Economic forecasting often resembles an art rather than a ‘hard science’, considering the multitude of factors entering any econometric forecasting model, the interdependency of the specific factors, and the potential for exogeneous shocks which can thwart the results of even the finest-calibrated model. This year again, economists worldwide have been taught their lesson, and especially those working for the Federal Reserve, supporting the FOMC members in formulating their economic projections. Just 12 months ago, it was expected that the Federal Funds rate will be at 0.9% by the end of 2022 and that PCE inflation will be at 2.6%. As of today, the latter stands at 6.0%, while the Fed’s lead interest rates amount to 4.5%.
The latest set of “SEP” (the summary of economic projections) were published in mid-December. PCE inflation is expected to fall to 3.1% over the coming 12 months, while the Fed Funds rate is projected to stand at 5.1% in end-2023. In our view, these projections are to be read as signals by the FOMC members rather than as any conviction. Translation: the FOMC will remain hawkish throughout next year, while it sees base effects and other reasons providing the setting for steeply falling inflation rates.
Considering the pace of interest rate hikes – today’s 4.5% stood at 0% in mid-March of last year– their effects on the different parts of the economy are only slowly coming to the fore. These headwinds are meeting one major tailwind for the economy: the consumer sector, as household excess savings according to Fed economists stay at more than USD 1.5tn. Together with healthy wage gains as a result of the apparently abundant supply of jobs, a deep recession appears unlikely. However, some milder form of economic contraction as the result of the monetary tightening will be hard to avoid, we fear.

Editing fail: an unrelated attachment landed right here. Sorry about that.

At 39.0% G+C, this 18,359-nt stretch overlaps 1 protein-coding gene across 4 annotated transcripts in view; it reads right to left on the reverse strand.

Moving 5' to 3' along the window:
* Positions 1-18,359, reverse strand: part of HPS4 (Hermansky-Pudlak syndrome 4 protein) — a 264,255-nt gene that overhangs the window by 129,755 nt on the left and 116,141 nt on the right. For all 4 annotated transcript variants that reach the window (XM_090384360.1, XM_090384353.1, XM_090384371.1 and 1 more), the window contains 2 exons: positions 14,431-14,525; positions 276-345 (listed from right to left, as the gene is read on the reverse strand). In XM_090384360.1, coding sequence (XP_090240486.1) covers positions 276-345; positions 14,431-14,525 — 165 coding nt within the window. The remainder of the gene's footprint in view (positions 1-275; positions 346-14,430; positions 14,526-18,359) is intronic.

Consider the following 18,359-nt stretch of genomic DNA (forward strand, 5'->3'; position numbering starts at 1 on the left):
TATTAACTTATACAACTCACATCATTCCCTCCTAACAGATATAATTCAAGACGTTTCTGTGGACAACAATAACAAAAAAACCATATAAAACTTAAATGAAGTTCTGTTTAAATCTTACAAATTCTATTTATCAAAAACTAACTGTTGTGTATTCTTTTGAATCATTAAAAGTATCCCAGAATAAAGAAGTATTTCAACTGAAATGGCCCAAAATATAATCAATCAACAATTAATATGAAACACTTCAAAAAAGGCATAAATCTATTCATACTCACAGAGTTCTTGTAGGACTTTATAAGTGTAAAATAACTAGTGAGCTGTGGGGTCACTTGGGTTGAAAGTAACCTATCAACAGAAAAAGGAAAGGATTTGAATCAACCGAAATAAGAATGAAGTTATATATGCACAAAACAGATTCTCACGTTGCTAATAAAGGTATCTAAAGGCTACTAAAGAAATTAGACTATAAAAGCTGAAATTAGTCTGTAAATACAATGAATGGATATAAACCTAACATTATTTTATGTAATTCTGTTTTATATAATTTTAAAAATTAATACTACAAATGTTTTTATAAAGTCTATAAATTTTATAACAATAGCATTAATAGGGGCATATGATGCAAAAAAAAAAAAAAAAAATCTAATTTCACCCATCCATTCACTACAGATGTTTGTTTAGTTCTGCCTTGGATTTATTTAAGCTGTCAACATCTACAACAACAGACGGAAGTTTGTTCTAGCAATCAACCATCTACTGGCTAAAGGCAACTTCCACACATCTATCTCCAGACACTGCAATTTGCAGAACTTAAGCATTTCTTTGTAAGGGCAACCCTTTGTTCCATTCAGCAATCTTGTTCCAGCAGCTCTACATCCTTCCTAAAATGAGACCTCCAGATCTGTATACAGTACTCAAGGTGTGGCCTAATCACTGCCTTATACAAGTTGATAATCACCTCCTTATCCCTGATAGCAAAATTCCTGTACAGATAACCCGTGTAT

We remain convinced that the economic prospects for 2023 have not been discounted in the community of analysts’ and strategists’ earnings estimates. At the beginning of 2022, these estimated that 2023 earnings will be 10% higher than in 2022, now this figure stands at +4%. Taking into consideration the risk of recession, this seems odd, as equity earnings tended to drop 30% on average in the past 50 years’ recession phases. In today’s inflationary environment, rising input costs such as raw materials, energy and wages are a distinct threat to profitability – hence downgrades in earnings estimates will come in 2023. This in turn has a negative impact on earnings-based valuation measures such as the price-to-earnings ratio which have come back from the record levels of 2021, but are far from reaching historical lows that coincided with good entry levels.